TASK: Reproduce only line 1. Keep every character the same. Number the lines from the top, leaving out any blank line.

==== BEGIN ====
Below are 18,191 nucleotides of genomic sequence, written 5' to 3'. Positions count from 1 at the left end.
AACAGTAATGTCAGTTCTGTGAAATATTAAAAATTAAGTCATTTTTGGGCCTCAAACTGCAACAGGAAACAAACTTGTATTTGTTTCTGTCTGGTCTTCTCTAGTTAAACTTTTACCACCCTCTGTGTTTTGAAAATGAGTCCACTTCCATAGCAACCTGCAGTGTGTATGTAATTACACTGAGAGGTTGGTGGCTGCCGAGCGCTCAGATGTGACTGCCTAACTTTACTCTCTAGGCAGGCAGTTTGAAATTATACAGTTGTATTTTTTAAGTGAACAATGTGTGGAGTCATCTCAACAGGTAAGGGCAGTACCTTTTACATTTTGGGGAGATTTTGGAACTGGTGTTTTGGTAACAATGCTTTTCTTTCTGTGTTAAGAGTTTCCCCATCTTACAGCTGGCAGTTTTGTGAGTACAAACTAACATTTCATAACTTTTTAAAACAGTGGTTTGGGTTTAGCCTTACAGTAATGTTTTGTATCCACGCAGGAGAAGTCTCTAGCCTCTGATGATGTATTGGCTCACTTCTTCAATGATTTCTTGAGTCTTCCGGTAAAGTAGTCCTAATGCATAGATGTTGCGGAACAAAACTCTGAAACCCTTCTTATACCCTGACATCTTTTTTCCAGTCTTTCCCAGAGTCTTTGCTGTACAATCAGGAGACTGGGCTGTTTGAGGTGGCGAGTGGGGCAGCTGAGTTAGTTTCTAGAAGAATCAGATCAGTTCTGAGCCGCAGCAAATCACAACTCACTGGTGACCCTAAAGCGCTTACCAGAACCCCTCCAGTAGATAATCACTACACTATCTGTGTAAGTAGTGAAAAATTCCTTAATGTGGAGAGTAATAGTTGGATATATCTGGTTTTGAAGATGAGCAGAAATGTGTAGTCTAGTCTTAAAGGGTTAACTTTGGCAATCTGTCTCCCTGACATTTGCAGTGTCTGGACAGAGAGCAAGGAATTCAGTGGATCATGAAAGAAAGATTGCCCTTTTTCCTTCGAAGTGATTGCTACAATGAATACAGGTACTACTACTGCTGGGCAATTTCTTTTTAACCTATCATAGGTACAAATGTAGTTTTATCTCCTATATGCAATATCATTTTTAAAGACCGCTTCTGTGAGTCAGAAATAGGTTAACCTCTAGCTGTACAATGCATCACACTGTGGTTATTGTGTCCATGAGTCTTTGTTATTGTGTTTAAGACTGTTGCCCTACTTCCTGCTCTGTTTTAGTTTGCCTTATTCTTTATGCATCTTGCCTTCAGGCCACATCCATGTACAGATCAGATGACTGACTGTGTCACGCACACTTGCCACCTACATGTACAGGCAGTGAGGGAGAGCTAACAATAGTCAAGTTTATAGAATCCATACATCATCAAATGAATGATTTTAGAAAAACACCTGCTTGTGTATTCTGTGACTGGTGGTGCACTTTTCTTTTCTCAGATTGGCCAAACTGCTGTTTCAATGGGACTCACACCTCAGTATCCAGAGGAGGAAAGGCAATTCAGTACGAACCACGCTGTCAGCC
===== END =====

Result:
Below are 18,191 nucleotides of genomic sequence, written 5' to 3'. Positions count from 1 at the left end.